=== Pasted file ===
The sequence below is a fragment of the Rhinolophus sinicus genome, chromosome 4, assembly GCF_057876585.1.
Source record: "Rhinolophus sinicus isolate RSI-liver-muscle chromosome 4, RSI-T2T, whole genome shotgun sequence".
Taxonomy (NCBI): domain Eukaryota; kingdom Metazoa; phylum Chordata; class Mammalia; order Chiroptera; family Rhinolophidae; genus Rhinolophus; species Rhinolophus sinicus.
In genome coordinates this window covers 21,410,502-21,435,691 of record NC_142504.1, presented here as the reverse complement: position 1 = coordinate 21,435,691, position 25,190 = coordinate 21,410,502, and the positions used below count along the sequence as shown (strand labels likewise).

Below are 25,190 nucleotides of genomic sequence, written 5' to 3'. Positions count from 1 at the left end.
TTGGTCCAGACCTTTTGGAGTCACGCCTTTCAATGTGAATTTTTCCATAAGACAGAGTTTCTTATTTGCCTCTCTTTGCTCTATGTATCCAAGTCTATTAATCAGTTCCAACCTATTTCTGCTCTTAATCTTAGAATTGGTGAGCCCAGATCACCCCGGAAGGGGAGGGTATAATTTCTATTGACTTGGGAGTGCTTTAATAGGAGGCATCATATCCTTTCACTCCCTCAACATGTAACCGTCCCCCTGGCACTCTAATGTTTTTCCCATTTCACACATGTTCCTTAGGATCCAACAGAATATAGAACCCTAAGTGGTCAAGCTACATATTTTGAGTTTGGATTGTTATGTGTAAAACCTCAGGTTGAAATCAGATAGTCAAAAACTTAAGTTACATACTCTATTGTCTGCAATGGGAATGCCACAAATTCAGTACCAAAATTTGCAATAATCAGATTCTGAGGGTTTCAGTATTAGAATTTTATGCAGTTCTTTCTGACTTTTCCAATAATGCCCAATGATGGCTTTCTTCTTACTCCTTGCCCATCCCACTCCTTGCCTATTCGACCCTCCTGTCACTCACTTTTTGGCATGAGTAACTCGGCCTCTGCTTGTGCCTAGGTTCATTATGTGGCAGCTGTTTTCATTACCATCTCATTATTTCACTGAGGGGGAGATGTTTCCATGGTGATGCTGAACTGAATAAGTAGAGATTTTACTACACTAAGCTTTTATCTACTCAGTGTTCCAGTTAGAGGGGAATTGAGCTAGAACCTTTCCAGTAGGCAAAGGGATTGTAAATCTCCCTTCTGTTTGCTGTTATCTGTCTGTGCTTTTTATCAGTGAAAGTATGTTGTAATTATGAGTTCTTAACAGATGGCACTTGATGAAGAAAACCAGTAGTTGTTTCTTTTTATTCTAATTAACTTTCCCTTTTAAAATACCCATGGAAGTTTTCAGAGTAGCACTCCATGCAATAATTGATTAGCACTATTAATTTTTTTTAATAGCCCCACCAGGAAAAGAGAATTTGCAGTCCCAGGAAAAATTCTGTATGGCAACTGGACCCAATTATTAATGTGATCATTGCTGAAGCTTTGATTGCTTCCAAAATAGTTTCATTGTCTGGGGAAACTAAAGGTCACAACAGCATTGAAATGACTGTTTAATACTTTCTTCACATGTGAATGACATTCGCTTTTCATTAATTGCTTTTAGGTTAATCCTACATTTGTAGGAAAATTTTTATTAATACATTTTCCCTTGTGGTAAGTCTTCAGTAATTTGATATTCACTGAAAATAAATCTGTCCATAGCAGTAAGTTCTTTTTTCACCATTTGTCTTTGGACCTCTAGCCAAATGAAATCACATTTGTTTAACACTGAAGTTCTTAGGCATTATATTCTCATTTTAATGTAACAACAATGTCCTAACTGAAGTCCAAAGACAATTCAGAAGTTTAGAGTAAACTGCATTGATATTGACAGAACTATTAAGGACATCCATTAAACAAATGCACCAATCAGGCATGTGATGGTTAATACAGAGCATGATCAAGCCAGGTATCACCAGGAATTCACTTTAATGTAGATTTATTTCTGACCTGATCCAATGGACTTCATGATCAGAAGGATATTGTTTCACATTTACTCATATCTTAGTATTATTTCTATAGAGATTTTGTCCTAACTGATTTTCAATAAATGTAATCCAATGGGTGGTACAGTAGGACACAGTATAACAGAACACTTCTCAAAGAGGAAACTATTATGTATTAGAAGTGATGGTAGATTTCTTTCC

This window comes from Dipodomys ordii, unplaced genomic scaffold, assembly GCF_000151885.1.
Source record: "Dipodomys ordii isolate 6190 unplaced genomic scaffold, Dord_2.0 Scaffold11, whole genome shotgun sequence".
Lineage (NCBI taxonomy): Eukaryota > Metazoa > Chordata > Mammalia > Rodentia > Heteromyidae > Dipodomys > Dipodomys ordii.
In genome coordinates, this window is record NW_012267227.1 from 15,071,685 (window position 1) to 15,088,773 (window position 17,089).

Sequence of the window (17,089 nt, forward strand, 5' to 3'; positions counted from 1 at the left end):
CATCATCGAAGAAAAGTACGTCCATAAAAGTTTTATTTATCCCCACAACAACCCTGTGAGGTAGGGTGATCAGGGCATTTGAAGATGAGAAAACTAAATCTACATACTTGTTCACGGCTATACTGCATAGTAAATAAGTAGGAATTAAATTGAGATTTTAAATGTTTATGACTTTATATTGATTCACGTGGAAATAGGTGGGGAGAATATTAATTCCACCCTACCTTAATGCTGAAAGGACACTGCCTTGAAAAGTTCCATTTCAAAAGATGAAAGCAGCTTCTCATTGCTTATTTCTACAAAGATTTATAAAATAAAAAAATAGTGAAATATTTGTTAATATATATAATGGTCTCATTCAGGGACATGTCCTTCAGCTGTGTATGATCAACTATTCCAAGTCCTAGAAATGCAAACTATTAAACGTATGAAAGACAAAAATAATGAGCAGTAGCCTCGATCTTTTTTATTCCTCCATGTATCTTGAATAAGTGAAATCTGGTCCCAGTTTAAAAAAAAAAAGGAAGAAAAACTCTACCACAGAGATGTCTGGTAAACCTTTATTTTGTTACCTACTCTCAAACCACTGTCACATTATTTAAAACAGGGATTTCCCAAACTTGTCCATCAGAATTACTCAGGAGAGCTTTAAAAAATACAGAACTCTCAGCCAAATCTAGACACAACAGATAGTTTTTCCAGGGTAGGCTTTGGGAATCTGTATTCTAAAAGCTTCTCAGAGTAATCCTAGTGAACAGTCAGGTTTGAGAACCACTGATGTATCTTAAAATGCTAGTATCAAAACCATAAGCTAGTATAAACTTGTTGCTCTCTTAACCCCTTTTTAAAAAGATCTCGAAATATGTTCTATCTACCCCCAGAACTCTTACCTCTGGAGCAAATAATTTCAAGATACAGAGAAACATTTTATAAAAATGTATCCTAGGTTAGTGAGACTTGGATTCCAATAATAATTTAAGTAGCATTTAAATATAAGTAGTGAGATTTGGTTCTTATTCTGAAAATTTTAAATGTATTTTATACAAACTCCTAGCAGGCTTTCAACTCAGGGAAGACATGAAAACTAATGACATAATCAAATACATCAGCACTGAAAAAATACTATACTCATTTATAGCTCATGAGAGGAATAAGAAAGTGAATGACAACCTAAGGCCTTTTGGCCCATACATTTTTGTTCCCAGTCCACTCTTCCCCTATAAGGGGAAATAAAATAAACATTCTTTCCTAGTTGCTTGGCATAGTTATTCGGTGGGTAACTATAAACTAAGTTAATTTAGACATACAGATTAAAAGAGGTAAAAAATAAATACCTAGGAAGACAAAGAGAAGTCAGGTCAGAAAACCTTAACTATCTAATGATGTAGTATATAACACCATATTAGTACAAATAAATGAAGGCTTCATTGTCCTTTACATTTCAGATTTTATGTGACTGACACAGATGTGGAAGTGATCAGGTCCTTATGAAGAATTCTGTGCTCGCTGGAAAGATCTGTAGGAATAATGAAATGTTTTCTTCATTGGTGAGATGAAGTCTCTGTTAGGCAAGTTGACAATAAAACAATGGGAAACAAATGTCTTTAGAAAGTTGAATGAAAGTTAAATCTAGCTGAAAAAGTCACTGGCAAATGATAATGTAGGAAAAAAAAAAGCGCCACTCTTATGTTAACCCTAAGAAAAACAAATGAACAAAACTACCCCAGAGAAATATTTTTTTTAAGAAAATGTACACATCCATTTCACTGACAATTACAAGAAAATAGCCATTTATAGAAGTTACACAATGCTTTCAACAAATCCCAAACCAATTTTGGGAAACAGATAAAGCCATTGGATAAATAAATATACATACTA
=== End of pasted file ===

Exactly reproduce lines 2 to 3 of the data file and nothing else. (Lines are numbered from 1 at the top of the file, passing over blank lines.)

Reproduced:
Source record: "Rhinolophus sinicus isolate RSI-liver-muscle chromosome 4, RSI-T2T, whole genome shotgun sequence".
Taxonomy (NCBI): domain Eukaryota; kingdom Metazoa; phylum Chordata; class Mammalia; order Chiroptera; family Rhinolophidae; genus Rhinolophus; species Rhinolophus sinicus.